More information

KE7046 -

Critical Development Thinking (Core,20 Credits)

How can we explain the continued presence of poverty in many parts of the world? How does development happen? What does development actually mean? This module will critically debate theories of development and the roles of key actors including international organisations, the state, transnational civil society, NGOs and local communities. This will include the different and often contrasting and contradictory roles these actors play, and the ways in which this is captured in different approaches to development theory.

The module will begin by examining debates within development theory and the different propositions that were made to overcome the ‘development impasse’ between state and market led approaches, and post-colonial critiques of traditional development theories espoused after World War II (modernisation theory, dependency theory and World Systems Theory). The module then goes on to explore the meaning of development and ideas of Orientalism, before examining the mainstream neoliberal development project. The module will then engage with a range of critical responses to development, including postcolonialism, the work of Amartya Sen and Martha Nussbaum and the capabilities approach; alter-globalization; cosmopolitanism; and feminist approaches to theorising development, as well as alternative theoretical approaches coming from the Global South.

More information

KE7047 -

Contemporary Global Challenges (Core,20 Credits)

What are some of the key problems in global development? How can we provide solutions for poverty, hunger, environmental degradation, health and sanitation? This module provides you with an opportunity to explore contemporary global challenges and to develop problem solving skills around real world issues.

The module will bring together the theory and methods part of the programme. Topics you will explore include – but are not limited to – poverty and inequality, hunger, health, sanitation or environmental degradation. You will learn about conflicting theories of solving these problems, contested debates about what poverty and inequality mean and how they are produced and who produces them, and what the best ways are to combat widespread problems such as hunger or environmental pollution.

More information

KE7006 -

Health and Well-being in Disaster and Development (Optional,20 Credits)

You will learn approaches to physical, psychological, social, political, economic, cultural and environmental aspects of health and well-being associated with immediate crises and longer-term health burdens. This lays foundations for comparing and contrasting strategic policy for preparedness and responses to emergent health hazards, complex political disasters, resilient health care and ways of looking at communities and the socio-economic, political, psychological and environmental characteristics they exhibit. This agenda is based on a demand to understand the nature and context of changes in human health and well-being in response to local and global crisis. It provides grounding in applied principles and practices of health and well-being centred disaster risk reduction and health care relative to conceptions of ‘health and well-being’ in emergency’, and transformations, bottom-up capabilities, leadership and hopes from inside and outside a community. Critical issues in both minority and majority worlds are examined either in terms of health hazards, vulnerability, resilience, coping, individual and institutional health care and societal responses and in terms of a virtual or real project in community well-being. These central themes, which are adjustable to most health and well-being phenomena, are addressed for the cases of infectious disease, nutrition, mental health and well-being, primary and emergency health care systems, the political economy of care, self-care, one health and other integrated well-being perspectives. A prime purpose of the module is that students from varied backgrounds will be equipped to contribute to policy and practice debates or health disaster avoidance, survivability and sustainable well-being.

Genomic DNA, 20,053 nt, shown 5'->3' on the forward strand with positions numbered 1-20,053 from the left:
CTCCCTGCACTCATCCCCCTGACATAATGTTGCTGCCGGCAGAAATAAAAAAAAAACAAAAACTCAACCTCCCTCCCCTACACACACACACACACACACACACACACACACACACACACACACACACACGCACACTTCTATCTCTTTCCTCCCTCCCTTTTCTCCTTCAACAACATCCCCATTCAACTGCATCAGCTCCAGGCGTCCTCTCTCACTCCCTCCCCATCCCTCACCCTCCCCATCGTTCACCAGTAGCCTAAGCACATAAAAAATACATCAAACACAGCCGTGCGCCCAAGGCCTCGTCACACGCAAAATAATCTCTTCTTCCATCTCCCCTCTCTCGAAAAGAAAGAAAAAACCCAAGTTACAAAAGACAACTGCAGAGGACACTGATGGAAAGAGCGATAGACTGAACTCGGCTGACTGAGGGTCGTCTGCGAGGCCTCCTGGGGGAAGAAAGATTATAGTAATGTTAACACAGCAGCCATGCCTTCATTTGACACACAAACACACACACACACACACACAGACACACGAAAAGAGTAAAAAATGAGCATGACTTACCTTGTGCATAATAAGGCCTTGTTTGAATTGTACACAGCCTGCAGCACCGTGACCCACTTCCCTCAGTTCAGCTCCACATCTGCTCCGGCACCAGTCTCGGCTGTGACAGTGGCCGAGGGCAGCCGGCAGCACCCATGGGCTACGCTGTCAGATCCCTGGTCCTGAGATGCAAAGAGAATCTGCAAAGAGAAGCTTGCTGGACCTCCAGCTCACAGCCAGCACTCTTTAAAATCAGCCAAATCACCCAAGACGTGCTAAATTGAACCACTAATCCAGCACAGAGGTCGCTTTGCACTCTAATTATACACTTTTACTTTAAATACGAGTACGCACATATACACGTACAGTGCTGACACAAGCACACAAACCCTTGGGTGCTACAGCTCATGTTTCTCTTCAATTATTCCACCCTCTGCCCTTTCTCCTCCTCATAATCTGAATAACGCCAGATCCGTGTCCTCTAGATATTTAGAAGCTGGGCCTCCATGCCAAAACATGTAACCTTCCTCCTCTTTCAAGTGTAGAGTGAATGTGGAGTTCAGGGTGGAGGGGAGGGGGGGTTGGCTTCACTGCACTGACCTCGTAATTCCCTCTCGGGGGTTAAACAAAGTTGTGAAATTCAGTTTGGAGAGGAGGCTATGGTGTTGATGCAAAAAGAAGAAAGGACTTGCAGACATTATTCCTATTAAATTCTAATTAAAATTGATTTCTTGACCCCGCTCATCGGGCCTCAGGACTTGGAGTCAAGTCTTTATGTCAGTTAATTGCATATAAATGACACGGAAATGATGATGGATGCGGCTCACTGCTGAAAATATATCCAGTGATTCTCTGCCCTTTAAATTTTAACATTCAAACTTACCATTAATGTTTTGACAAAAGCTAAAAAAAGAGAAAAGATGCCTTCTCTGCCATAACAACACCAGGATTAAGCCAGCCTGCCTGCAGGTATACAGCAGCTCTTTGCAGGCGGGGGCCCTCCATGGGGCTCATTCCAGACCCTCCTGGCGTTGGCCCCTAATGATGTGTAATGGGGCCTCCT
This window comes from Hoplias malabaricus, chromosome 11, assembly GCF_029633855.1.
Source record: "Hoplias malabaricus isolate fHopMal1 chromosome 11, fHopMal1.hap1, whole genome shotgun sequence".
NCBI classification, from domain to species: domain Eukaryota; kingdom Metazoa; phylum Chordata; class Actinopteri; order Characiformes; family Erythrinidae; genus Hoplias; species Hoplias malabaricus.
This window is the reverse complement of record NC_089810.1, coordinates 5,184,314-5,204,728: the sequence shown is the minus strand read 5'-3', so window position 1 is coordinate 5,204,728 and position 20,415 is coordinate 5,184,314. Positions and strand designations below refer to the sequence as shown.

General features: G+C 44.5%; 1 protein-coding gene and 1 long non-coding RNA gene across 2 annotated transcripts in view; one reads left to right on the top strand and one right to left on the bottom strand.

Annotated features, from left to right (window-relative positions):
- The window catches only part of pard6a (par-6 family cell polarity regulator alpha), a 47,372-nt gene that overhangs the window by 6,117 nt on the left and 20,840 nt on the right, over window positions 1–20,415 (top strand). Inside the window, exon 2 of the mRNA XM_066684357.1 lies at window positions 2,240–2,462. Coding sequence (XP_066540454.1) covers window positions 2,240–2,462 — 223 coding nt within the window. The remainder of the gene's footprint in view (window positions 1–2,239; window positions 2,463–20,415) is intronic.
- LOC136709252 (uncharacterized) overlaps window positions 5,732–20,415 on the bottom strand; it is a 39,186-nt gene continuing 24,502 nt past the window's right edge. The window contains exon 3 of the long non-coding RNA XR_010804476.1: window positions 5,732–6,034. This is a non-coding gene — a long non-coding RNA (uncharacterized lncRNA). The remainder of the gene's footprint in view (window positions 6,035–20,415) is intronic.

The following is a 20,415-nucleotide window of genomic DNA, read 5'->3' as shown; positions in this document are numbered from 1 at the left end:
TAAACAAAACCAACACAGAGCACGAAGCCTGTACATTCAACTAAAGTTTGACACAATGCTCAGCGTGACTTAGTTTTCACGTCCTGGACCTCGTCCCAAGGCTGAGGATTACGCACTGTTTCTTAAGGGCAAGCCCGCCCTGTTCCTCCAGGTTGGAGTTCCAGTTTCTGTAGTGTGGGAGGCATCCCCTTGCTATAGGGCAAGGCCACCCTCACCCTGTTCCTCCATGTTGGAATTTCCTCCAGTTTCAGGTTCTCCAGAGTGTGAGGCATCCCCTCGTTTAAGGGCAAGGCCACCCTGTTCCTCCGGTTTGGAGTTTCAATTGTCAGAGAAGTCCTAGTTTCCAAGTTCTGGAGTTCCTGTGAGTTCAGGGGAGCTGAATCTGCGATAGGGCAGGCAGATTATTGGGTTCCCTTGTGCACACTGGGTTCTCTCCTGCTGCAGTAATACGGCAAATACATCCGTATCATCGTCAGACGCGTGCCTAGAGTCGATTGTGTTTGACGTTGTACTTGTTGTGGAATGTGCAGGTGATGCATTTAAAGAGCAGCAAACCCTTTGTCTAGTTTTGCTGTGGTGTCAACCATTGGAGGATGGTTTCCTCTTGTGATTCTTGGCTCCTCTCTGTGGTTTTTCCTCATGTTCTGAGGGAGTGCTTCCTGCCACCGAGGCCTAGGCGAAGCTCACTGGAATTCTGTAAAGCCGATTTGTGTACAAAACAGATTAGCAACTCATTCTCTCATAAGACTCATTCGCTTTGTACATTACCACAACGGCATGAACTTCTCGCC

More information

KE7015 -

Research or Work Related Dissertation (Core,60 Credits)